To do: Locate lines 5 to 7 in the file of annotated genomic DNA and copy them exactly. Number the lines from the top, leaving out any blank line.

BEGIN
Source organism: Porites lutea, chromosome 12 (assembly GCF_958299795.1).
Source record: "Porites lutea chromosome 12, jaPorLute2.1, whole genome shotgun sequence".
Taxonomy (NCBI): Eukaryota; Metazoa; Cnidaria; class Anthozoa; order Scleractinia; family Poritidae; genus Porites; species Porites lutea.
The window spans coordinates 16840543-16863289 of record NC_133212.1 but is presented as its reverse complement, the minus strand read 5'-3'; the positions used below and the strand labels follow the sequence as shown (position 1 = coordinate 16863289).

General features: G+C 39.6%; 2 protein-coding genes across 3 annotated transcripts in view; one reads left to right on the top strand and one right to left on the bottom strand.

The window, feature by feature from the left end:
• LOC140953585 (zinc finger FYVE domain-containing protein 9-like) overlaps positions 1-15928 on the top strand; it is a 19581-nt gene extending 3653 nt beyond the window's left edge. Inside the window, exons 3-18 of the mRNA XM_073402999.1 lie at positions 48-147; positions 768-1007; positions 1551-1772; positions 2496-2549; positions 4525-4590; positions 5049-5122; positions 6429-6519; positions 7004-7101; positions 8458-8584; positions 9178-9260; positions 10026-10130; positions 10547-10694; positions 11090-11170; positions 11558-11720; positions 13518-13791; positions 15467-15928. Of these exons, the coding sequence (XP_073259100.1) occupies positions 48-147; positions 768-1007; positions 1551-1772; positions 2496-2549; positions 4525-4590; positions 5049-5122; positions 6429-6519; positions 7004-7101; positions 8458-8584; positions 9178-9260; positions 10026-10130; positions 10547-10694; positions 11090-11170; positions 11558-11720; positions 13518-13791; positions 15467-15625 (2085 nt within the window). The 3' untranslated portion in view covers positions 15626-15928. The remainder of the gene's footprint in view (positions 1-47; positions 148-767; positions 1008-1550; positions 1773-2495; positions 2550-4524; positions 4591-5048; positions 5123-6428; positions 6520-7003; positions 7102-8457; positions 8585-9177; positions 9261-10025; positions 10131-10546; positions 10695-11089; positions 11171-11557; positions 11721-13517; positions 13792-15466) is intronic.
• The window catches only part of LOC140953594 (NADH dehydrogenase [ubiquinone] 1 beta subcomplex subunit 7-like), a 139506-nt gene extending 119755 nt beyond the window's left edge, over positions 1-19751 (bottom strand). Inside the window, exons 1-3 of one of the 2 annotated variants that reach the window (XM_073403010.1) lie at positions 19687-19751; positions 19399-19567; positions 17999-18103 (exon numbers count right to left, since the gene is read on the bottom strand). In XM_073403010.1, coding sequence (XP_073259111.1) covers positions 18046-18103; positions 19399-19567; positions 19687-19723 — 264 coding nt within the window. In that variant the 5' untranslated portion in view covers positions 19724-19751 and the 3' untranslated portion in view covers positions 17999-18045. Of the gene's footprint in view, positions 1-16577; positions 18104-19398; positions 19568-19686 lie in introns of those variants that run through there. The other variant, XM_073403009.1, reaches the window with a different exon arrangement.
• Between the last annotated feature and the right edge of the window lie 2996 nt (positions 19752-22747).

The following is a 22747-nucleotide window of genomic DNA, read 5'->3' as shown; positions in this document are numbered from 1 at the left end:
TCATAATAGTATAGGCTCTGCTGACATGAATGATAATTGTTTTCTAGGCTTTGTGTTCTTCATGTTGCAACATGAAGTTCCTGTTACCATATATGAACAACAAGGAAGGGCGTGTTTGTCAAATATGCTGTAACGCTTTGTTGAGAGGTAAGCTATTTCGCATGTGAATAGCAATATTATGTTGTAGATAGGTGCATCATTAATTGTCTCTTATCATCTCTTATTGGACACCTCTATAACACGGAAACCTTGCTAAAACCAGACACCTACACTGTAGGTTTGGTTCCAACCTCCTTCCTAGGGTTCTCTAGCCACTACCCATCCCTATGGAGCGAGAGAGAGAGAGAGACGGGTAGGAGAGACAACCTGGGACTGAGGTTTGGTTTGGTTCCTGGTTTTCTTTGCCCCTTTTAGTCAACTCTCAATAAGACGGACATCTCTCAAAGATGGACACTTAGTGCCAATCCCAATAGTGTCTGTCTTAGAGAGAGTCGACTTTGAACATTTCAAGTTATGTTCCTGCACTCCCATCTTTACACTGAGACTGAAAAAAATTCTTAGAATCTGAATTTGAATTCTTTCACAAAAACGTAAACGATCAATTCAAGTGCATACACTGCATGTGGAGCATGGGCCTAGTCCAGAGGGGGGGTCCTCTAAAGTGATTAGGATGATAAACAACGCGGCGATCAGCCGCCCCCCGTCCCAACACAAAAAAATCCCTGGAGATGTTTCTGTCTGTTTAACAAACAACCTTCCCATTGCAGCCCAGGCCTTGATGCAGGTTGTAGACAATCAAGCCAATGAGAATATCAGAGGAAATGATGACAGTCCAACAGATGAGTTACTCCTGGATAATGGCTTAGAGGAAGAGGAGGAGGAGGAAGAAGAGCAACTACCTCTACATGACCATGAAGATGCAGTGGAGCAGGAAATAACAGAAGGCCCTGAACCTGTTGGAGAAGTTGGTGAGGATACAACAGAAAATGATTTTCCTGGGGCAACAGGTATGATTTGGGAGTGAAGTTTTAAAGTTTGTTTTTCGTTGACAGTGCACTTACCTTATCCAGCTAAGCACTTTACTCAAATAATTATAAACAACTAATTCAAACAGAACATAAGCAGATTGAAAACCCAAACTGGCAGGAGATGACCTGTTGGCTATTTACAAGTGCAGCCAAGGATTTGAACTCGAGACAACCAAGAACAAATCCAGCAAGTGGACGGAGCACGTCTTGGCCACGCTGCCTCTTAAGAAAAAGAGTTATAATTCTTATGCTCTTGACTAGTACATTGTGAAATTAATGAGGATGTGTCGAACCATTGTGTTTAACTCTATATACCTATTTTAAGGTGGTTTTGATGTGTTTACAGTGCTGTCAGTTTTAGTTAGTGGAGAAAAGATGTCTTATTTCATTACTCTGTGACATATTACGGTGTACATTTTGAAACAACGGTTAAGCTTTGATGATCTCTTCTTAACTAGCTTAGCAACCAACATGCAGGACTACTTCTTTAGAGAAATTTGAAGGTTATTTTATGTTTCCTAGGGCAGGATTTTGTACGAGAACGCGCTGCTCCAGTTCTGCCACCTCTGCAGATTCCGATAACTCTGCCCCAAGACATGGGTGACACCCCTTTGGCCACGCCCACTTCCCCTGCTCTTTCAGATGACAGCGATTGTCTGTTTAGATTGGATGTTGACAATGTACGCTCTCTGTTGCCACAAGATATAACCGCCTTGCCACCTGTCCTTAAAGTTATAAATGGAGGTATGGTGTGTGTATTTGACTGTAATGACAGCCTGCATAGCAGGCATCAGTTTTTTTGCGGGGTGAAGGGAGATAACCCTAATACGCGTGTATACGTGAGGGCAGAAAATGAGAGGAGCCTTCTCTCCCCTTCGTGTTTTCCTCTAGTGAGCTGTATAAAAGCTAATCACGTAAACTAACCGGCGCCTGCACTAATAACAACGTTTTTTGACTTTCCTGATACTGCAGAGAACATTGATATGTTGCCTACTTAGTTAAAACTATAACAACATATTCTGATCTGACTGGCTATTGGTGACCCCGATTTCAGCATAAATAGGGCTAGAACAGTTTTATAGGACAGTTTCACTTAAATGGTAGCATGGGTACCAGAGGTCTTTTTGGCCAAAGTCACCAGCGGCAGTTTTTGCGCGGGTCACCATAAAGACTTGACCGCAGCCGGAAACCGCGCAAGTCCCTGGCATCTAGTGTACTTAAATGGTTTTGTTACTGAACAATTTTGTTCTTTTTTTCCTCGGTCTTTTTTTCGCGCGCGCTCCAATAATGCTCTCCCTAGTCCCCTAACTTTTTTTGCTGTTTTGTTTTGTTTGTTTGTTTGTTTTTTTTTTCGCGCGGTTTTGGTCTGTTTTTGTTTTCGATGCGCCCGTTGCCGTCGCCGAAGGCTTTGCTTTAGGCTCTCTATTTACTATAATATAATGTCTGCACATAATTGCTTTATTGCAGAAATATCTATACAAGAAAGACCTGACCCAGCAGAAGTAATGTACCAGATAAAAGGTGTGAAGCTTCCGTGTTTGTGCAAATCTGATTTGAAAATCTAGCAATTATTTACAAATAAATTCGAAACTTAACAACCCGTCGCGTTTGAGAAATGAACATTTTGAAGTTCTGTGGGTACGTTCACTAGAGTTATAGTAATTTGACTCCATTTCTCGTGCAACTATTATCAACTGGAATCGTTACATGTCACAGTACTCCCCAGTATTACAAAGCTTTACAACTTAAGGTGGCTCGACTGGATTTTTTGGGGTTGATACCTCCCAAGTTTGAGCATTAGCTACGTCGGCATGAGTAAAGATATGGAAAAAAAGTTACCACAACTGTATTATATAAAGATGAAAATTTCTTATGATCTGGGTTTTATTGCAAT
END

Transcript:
General features: G+C 39.6%; 2 protein-coding genes across 3 annotated transcripts in view; one reads left to right on the top strand and one right to left on the bottom strand.

The window, feature by feature from the left end:
• LOC140953585 (zinc finger FYVE domain-containing protein 9-like) overlaps positions 1-15928 on the top strand; it is a 19581-nt gene extending 3653 nt beyond the window's left edge. Inside the window, exons 3-18 of the mRNA XM_073402999.1 lie at positions 48-147; positions 768-1007; positions 1551-1772; positions 2496-2549; positions 4525-4590; positions 5049-5122; positions 6429-6519; positions 7004-7101; positions 8458-8584; positions 9178-9260; positions 10026-10130; positions 10547-10694; positions 11090-11170; positions 11558-11720; positions 13518-13791; positions 15467-15928. Of these exons, the coding sequence (XP_073259100.1) occupies positions 48-147; positions 768-1007; positions 1551-1772; positions 2496-2549; positions 4525-4590; positions 5049-5122; positions 6429-6519; positions 7004-7101; positions 8458-8584; positions 9178-9260; positions 10026-10130; positions 10547-10694; positions 11090-11170; positions 11558-11720; positions 13518-13791; positions 15467-15625 (2085 nt within the window). The 3' untranslated portion in view covers positions 15626-15928. The remainder of the gene's footprint in view (positions 1-47; positions 148-767; positions 1008-1550; positions 1773-2495; positions 2550-4524; positions 4591-5048; positions 5123-6428; positions 6520-7003; positions 7102-8457; positions 8585-9177; positions 9261-10025; positions 10131-10546; positions 10695-11089; positions 11171-11557; positions 11721-13517; positions 13792-15466) is intronic.